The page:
Shear forces are a very common aspect in mechanical engineering to calculate different engineering and physical conditions, especially for beams. When you are making calculations for beams, you will probably need to draw shear force diagrams.
Here, we explain how to draw shear force diagrams effectively.
How To Draw Shear Force Diagrams?
Shear force diagrams are generally a prerequisite of bending moment diagrams. But first of all, you need to understand the sign conventions of the shear forces and bending moments.
On simply supported beams or cantilevered beams, shear forces generally occur radially(perpendicularly) to beam orientation. First of all, you need to build the force equilibrium in the application direction of shear forces. This will give you the reaction forces are the supports or cantilevers.
After finding all reaction forces on all supports, you can start the draw shear force diagram on that beam.
Drawing Shear Force Diagram
In general, application, drawing shear force diagrams starts from left to right.
The shear force diagram starts with the reaction of the left-most side of the beam, which can be simply supported or cantilevered. Take a look at the very basic simply supported example below.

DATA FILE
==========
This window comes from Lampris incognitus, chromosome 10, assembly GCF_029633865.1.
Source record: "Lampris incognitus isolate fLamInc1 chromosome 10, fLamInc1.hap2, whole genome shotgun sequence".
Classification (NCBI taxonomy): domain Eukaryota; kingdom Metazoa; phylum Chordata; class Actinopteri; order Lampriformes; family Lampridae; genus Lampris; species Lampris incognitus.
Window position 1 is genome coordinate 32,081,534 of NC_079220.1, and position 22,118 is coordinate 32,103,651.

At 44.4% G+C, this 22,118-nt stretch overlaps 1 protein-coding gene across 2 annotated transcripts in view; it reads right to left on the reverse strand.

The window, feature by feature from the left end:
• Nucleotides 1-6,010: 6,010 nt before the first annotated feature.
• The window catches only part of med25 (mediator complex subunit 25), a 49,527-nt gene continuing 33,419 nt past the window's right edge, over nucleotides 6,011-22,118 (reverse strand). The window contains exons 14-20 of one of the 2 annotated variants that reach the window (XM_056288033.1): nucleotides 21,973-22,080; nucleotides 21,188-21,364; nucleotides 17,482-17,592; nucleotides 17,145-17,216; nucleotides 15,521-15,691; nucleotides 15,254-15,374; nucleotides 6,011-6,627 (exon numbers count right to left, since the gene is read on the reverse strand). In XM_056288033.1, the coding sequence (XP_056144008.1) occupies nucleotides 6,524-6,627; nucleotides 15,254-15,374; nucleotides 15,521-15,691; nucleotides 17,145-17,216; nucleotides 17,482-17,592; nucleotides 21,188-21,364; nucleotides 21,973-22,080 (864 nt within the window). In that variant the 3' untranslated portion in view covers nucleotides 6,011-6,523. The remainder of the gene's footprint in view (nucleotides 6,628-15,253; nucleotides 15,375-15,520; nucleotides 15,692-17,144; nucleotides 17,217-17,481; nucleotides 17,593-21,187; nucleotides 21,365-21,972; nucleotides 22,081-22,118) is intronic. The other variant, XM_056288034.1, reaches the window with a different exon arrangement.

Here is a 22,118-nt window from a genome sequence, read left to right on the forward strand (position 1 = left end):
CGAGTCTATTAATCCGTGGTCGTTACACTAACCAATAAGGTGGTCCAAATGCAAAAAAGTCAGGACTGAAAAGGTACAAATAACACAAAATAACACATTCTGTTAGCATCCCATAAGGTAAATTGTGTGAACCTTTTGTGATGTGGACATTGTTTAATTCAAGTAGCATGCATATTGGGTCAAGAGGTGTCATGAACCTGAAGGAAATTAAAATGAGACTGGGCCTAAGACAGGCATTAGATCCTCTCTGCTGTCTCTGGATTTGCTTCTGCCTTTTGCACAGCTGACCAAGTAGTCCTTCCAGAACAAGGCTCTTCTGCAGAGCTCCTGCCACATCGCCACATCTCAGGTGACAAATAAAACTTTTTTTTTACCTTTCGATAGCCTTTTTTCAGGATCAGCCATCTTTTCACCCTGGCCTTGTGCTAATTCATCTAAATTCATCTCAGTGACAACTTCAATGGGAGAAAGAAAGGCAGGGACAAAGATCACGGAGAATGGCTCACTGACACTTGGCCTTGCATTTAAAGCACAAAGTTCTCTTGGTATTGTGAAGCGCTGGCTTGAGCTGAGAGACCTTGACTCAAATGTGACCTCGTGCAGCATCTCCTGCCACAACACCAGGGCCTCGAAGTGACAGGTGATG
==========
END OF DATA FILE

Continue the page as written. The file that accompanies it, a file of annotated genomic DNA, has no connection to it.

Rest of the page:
As you see in the example above, there is a simple shear force application at the right edge of a cantilevered beam. And there must be a positive reaction at the cantilevered side which is the reaction of the left side.
The shear force diagram is drawn with this reaction for up to the shear force application place on the right side. This is the general rule of the shear force diagram drawing. You need to start with the left-most force or reaction to draw the shear force diagram.
In the example above, if you calculate the reaction force at the left-side simple support. The shear force diagram is started with this reaction.
What you need to do is when you face a force or reaction like above, you need to add this reaction into the diagram, and you need to go on with the new value of the shear force diagram.
Check the example above to see that diagram turned to the opposite side, after the shear force application point. This is another important rule.
If There Is A Evenly Distributed Load?
If your system has an evenly distributed load, the effect of this evenly distributed load is;
- If it has the same direction as the shear force diagram, it has a constant increasing effect on the diagram, which will be the inclined shape.
- If it has an opposite direction with the shear force, it has a constantly decreasing effect as inclined.
You can understand the general rule of it. The reaction force is calculated for the left cantilevered side, and the evenly distributed load has a decreasing effect on the shear force diagram.
If There Is A Uniformly Varying Load?
The actual effect of this kind of load is the same as the evenly distributed load. But the increment and decrement will have a second-order curve form. Check the example below.
You can see the second-order decrement on the shear force diagram.
In general, all the problems related to the drawing of shear force diagrams depend on these rules.
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